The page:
Telescope “sunglasses” find brightest pulsar outside our galaxy

The spinning star is more than 10 times brighter than any seen outside the Milky Way.

Australian astronomers discovered the brightest pulsar ever seen outside the Milky Way — by putting “sunglasses” on a telescope.

The spinning stars: At the end of their lives, some massive stars collapse into super-dense neutron stars, and some of those neutron stars spin incredibly fast while emitting two beams of light in opposite directions, like a lighthouse — those are pulsars.

If a pulsar’s beams of light cross our line of sight, the star appears to flicker. Astronomers can look for evidence of that flickering in telescope data, but if the pulsar is unusual — e.g., it’s spinning faster than normal or has a particularly wide light beam — it can go undetected.

“I didn’t expect to find a new pulsar, let alone the brightest.”

Yuanming Wang

Polarizing idea: A team led by University of Sydney astronomer Tara Murphy took a different approach to pulsar hunting, focusing instead on the ability of some pulsars to “polarize” light.

Light travels in waves, and in its natural state, it’s “unpolarized,” meaning the waves move randomly in three dimensions (up and down, left and right). 

However, light can become “polarized” — its waves then move in just two dimensions along a single plane. Something as simple as reflecting off water can polarize light, and the strong magnetic field of a pulsar can polarize it, too. 

“Extreme pulsars are one of the missing pieces in the vast picture of the pulsar population.”

Yuanming Wang, David Kaplan, and Tara Murphy

Stellar sunglasses: Polarized sunglasses help us see by blocking any light that isn’t vertically polarized (including the horizontally polarized light we perceive as glare), and Australia’s ASKAP radio telescope has its own “sunglasses” that allow it to capture only polarized light.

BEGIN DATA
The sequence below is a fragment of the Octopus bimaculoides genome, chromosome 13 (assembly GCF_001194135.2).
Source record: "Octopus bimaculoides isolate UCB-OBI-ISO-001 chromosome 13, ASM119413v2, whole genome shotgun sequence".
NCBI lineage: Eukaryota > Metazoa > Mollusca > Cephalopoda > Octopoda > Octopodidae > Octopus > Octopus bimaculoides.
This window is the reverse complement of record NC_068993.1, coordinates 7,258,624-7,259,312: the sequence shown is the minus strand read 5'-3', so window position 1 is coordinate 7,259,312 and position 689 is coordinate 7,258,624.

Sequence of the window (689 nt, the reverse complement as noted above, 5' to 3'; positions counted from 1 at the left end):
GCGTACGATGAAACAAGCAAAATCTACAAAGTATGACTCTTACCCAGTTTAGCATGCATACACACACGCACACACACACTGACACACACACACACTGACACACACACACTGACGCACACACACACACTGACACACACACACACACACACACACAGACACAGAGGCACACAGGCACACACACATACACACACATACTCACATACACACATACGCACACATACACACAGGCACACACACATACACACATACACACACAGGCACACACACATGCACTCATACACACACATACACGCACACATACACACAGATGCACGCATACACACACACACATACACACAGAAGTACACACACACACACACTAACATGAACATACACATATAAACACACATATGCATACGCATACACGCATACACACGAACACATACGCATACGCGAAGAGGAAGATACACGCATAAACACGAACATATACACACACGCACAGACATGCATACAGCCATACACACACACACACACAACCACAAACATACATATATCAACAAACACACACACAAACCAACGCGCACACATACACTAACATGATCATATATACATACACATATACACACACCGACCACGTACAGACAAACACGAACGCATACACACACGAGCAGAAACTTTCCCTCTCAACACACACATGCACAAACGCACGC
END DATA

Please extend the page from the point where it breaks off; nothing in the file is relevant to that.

Using that feature, Murphy’s team was able to spot a pulsar that had previously escaped detection due to its wide light beam. They then confirmed the pulsar using the MeerKAT radio telescope in South Africa.

pulsar
The newly discovered pulsar as seen from the MeerKAT telescope with and without “sunglasses.” Credit: Yuanming Wang

This pulsar — PSR J0523-7125 — is located within the Large Magellanic Cloud (LMC). That’s the only galaxy other than the Milky Way in which we’ve spotted pulsars, and this one is more than 10 times brighter than any other seen in the LMC.

“This was an amazing surprise,” said lead author Yuanming Wang. “I didn’t expect to find a new pulsar, let alone the brightest. But with the new telescopes we now have access to, like ASKAP and its sunglasses, it really is possible.”

The big picture: To truly understand pulsars, we need to study all kinds of them, including the “weird” ones that escape our traditional detection techniques — and this study demonstrates how we can find them.

“Extreme pulsars are one of the missing pieces in the vast picture of the pulsar population … This discovery is just the beginning,” the discoverers of the new pulsar wrote in the Conversation

We’d love to hear from you! If you have a comment about this article or if you have a tip for a future Freethink story, please email us at [email protected].

Related
Astronomers detect “mystery molecule” in exoplanet’s atmosphere
Thanks to the James Webb Space Telescope, we now know more about the atmosphere of WASP-39b, a distant gas giant, than any other exoplanet.
What is the largest planet out of all the ones we know?
The “upper limit” to the size of our planets is exceeded in other stellar systems, but double Jupiter’s radius seems to be the limit.
NASA “Flashlight” will hunt for hidden water on the moon
NASA’s Lunar Flashlight mission will use reflections from laser light to measure lunar water hidden in permanently shadowed craters.
Meteorite blasts “biggest new crater” NASA has ever seen into Mars 
A meteorite impact that caused a marsquake and created a massive new Mars crater could shape our plans to send people to the Red Planet.
Einstein’s theory of general relativity passes another test, with implications for dark matter and dark energy 
Scientists carried out an ultra-precise test of a core premise of Einstein’s modern theory of gravity. The theory stood up.
Up Next
Perseverance rover
Subscribe to Freethink for more great stories